For healthcare professionals, group practices are potentially rewarding ways to offer patients their services. Since certain resources are shared, overhead expenses are generally less costly when compared to a solo practice. Members of a group practice experience less isolation and have the opportunity to learn from the other skilled healthcare professionals around them.
Additionally, the potential for referrals from other group practice members is high. At an established group practice, new physicians can potentially enjoy a more steady rate of work than if they started their own practice. Overall, although being a member of a group practice is still somewhat risky due to the inherently volatile nature of owning a business, group practices are an excellent stepping stone between owning a practice outright and having no ownership whatsoever (such as is often the case in hospital employment).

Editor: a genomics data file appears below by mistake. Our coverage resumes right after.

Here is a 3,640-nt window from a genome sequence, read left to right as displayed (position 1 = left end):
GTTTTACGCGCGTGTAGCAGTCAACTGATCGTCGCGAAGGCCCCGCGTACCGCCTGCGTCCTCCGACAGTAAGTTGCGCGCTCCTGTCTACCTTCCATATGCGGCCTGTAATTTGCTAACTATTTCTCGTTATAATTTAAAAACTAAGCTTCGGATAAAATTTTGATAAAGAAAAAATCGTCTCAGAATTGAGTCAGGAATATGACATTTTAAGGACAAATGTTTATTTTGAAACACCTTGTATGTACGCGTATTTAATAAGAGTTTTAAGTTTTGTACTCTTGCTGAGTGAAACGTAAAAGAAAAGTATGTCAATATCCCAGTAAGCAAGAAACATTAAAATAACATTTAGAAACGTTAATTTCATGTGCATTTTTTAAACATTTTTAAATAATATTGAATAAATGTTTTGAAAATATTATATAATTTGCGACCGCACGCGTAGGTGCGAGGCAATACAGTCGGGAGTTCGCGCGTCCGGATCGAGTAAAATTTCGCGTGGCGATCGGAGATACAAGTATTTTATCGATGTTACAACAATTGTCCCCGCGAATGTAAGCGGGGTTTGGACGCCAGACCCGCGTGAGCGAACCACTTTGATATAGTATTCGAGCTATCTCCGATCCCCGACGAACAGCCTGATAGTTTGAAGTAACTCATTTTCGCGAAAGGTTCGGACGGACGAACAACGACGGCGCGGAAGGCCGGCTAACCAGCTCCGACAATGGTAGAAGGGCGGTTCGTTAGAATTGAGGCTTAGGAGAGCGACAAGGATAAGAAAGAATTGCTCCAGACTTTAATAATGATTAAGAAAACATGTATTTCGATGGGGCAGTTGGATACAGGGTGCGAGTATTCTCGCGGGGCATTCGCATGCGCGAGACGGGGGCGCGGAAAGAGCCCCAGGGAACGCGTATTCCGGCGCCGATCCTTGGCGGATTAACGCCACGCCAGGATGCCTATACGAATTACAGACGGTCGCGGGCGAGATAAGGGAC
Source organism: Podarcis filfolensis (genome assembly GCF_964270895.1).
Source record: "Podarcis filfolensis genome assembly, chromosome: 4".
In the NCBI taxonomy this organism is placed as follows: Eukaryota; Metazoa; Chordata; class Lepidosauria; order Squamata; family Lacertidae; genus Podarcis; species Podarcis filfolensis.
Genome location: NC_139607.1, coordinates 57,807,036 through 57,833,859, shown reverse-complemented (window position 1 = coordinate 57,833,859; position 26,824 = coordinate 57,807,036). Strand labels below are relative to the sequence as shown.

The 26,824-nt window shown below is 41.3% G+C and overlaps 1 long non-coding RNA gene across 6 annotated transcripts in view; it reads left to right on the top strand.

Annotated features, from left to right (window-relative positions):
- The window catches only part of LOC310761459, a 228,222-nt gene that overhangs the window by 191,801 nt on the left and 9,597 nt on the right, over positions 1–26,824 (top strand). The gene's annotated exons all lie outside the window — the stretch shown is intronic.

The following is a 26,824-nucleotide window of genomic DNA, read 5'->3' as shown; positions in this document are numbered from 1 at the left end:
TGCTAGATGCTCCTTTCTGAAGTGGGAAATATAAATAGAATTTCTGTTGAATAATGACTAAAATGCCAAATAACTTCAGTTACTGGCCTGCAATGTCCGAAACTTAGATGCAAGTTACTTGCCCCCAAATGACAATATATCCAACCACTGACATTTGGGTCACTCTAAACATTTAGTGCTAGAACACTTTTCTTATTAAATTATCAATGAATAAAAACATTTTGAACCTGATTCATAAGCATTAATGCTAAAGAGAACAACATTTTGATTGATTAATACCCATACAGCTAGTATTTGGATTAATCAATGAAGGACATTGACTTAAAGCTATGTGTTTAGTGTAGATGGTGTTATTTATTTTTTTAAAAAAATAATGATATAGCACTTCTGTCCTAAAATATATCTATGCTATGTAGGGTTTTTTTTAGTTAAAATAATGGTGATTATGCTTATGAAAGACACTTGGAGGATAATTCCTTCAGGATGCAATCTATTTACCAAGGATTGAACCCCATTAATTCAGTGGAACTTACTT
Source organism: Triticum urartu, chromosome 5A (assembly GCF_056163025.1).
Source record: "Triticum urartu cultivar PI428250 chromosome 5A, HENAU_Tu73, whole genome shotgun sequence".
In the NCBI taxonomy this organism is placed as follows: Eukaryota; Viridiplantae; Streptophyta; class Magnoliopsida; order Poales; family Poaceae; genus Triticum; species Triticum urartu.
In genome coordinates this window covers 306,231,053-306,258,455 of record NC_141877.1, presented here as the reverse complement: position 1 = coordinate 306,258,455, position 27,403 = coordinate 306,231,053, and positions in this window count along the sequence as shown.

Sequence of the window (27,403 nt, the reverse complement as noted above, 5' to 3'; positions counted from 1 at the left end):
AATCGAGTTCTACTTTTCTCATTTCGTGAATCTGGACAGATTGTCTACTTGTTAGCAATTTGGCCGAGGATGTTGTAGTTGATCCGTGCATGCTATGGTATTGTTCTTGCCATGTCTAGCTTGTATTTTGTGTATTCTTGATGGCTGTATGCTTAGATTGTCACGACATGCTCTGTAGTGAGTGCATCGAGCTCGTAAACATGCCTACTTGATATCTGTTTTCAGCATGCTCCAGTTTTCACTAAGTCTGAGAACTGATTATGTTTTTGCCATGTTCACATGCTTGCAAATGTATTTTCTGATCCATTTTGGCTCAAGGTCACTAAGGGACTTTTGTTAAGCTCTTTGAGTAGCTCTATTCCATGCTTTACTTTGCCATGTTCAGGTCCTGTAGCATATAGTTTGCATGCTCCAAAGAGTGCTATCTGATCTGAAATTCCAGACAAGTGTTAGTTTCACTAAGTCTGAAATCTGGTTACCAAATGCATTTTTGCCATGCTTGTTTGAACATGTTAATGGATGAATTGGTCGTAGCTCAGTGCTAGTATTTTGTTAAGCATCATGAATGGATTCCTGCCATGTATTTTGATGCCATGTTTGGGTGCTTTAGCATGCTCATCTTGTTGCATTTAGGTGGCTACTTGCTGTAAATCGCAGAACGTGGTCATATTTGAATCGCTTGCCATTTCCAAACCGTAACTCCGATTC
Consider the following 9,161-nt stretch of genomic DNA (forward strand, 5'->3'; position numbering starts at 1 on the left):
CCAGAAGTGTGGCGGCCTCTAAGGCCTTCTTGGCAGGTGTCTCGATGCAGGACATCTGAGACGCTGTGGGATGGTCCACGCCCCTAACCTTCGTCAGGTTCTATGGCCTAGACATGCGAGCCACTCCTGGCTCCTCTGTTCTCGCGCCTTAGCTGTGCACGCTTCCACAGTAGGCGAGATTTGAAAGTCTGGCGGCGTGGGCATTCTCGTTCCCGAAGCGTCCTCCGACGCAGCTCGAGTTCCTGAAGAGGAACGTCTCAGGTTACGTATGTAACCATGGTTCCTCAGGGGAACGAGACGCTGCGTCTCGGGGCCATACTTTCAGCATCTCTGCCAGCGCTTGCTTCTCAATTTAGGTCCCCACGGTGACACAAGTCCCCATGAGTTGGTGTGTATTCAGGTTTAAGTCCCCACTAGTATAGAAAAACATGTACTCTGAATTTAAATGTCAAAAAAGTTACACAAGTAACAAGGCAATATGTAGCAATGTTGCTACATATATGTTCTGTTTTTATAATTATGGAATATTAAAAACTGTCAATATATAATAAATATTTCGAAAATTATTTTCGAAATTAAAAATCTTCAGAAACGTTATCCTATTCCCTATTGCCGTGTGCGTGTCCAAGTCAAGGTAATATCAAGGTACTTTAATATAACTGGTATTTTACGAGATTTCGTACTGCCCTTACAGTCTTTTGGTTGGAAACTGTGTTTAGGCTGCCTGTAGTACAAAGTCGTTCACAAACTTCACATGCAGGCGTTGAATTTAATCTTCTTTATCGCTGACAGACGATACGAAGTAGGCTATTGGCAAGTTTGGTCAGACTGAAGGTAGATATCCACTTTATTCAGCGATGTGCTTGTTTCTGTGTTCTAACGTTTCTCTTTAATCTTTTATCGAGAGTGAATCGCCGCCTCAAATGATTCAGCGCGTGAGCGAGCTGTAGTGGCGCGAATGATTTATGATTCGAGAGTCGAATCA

Indirectly, group practices benefit patients by potentially providing healthcare professionals with their ideal work environment, allowing them to feel more fulfilled at work and preventing physician burnout.